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Hagel Tasks Civilian, Military Leaders to Examine Strategy

By Jim Garamone
American Forces Press Service

WASHINGTON, March 18, 2013 – Defense Secretary Chuck Hagel has tasked senior civilian and military personnel to examine the Defense Department’s strategic assumptions, given changes in the fiscal environment, Pentagon Press Secretary George Little said today.

Hagel asked Deputy Defense Secretary Ash Carter and Army Gen. Martin E. Dempsey, the chairman of the Joint Chiefs of Staff, to lead the effort. Their deadline is May 31.

The secretary asked them to examine the choices underlying the department’s strategy, force posture, investments and institutional management. This examination will include past assumptions, systems and practices, Little said in a meeting with reporters.

The new examination follows up on the Defense Strategic Guidance. That guidance called for rebalancing military forces toward the Asia-Pacific region, supporting partner nations and building partnership capacity, ensuring access to the global commons, countering the proliferation of weapons of mass destruction and winning the wars of today.

Officials used that guidance -- released in January 2012 -- to form the fiscal 2013 budget request. That request took into account the $487 billion cut in the DOD budget over 10 years.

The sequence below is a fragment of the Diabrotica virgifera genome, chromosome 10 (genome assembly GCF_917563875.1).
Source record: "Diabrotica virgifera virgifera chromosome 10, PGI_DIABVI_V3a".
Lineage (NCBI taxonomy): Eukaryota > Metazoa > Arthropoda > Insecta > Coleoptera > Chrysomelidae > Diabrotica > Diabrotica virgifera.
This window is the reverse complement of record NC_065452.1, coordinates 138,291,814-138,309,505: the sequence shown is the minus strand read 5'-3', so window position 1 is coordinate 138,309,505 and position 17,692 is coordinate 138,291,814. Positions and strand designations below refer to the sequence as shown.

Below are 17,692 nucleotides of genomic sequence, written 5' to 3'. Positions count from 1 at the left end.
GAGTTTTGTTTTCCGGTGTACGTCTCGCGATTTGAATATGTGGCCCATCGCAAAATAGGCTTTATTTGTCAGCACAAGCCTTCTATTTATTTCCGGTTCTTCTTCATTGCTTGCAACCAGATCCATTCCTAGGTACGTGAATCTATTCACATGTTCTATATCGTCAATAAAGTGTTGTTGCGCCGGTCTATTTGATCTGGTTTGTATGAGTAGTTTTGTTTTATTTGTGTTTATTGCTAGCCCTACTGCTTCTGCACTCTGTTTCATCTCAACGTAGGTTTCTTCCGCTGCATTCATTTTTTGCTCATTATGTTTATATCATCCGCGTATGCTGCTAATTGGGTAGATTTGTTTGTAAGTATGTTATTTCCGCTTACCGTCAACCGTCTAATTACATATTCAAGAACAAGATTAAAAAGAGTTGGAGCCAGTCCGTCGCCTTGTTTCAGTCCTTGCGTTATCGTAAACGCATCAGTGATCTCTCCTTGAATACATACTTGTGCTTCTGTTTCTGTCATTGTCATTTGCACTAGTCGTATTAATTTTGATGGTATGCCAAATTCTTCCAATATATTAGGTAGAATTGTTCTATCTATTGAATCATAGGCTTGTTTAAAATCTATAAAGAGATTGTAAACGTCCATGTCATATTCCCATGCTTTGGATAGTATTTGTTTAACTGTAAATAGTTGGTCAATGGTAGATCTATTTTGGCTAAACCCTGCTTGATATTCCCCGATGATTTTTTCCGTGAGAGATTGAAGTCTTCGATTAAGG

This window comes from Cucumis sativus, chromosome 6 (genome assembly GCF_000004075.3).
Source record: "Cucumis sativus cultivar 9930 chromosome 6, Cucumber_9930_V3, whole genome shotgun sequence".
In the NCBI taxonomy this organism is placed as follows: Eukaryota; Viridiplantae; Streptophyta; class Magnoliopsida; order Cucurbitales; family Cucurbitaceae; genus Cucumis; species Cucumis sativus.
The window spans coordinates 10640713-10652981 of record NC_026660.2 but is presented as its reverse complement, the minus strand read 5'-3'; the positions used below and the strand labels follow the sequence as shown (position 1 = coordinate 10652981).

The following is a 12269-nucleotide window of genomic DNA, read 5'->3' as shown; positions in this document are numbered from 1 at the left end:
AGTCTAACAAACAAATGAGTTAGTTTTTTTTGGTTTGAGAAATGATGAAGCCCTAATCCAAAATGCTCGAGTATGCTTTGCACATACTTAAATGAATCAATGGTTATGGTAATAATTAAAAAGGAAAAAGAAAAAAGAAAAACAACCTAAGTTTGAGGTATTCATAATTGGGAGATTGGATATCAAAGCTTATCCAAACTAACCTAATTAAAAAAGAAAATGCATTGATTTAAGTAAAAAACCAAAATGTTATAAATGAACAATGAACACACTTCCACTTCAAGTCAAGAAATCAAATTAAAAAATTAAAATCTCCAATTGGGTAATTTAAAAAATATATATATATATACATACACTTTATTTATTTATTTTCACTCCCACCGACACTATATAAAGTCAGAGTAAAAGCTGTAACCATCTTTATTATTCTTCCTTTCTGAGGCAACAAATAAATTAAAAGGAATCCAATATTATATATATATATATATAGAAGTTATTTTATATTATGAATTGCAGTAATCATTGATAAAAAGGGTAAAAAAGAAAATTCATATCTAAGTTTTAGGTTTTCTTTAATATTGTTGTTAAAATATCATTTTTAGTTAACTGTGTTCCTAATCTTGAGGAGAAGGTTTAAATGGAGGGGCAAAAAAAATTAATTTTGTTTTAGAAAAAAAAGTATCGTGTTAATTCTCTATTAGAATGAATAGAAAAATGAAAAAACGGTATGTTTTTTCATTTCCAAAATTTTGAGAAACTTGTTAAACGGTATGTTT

As an equivalent additional spending cut over the next decade loomed under a sequestration mechanism in budget law, then-Defense Secretary Leon E. Panetta and Dempsey said sequestration could make the defense strategic guidance moot. Sequestration triggered this month, leading to the look at the strategy’s assumptions today.

“This Strategic Choices and Management Review will define the major decisions that must be made in the decade ahead to preserve and adapt our defense strategy, our force and our institutions under a range of future budgetary scenarios,” Little said. “The results of this review will frame the secretary’s guidance for the fiscal 2015 budget and will ultimately be the foundation for the Quadrennial Defense Review due to Congress in February 2014.”

 

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